The ACL RD-TEC 2.0: A Language Resource for Evaluating Term Extraction and Entity Recognition Methods
Behrang QasemiZadeh | Anne-Kathrin Schumann
Proceedings of the Tenth International Conference on Language Resources and Evaluation (LREC'16)

This paper introduces the ACL Reference Dataset for Terminology Extraction and Classification, version 2.0 (ACL RD-TEC 2.0). The ACL RD-TEC 2.0 has been developed with the aim of providing a benchmark for the evaluation of term and entity recognition tasks based on specialised text from the computational linguistics domain. This release of the corpus consists of 300 abstracts from articles in the ACL Anthology Reference Corpus, published between 1978–2006. In these abstracts, terms (i.e., single or multi-word lexical units with a specialised meaning) are manually annotated. In addition to their boundaries in running text, annotated terms are classified into one of the seven categories method, tool, language resource (LR), LR product, model, measures and measurements, and other. To assess the quality of the annotations and to determine the difficulty of this annotation task, more than 171 of the abstracts are annotated twice, independently, by each of the two annotators. In total, 6,818 terms are identified and annotated in more than 1300 sentences, resulting in a specialised vocabulary made of 3,318 lexical forms, mapped to 3,471 concepts. We explain the development of the annotation guidelines and discuss some of the challenges we encountered in this annotation task.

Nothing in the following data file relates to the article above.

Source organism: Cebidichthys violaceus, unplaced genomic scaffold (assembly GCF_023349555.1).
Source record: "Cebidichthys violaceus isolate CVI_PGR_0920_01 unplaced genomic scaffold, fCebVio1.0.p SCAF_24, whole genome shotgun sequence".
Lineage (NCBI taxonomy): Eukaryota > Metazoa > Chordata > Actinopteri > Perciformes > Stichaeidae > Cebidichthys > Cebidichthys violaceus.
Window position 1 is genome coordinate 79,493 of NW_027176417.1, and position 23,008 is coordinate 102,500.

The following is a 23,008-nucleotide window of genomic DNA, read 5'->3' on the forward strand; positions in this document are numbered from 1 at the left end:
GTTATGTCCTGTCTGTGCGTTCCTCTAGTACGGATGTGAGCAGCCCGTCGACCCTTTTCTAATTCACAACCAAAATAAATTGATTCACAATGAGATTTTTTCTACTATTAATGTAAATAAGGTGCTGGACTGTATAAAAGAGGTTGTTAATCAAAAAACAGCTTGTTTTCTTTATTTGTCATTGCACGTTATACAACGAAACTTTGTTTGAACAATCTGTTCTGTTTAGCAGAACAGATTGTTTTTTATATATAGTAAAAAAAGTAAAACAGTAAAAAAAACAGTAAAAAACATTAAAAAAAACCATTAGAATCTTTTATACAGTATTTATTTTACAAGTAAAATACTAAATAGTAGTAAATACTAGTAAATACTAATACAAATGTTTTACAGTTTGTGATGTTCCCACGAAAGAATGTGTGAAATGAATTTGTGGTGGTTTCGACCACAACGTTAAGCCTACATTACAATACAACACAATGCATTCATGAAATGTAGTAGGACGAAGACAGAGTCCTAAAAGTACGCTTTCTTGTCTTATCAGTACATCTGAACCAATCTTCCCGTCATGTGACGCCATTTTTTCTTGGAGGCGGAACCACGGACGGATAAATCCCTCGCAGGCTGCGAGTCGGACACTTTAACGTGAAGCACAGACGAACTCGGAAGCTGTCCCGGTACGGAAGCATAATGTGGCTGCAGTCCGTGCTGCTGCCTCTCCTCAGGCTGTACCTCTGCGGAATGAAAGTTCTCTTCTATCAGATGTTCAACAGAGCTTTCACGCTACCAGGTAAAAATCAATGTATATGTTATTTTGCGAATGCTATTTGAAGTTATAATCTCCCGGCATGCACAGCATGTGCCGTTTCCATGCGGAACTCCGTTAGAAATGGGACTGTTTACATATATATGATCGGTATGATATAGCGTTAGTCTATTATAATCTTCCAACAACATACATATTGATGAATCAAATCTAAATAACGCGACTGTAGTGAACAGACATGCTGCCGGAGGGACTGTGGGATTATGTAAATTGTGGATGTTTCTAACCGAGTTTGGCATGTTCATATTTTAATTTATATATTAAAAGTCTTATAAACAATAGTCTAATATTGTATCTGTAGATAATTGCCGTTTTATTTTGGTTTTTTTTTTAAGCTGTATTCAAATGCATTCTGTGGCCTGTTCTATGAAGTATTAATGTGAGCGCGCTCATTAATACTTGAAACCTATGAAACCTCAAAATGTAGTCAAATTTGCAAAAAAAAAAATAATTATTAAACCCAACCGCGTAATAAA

Compasses, Magnets, Water Microscopes: Annotation of Terminology in a Diachronic Corpus of Scientific Texts
Anne-Kathrin Schumann | Stefan Fischer
Proceedings of the Tenth International Conference on Language Resources and Evaluation (LREC'16)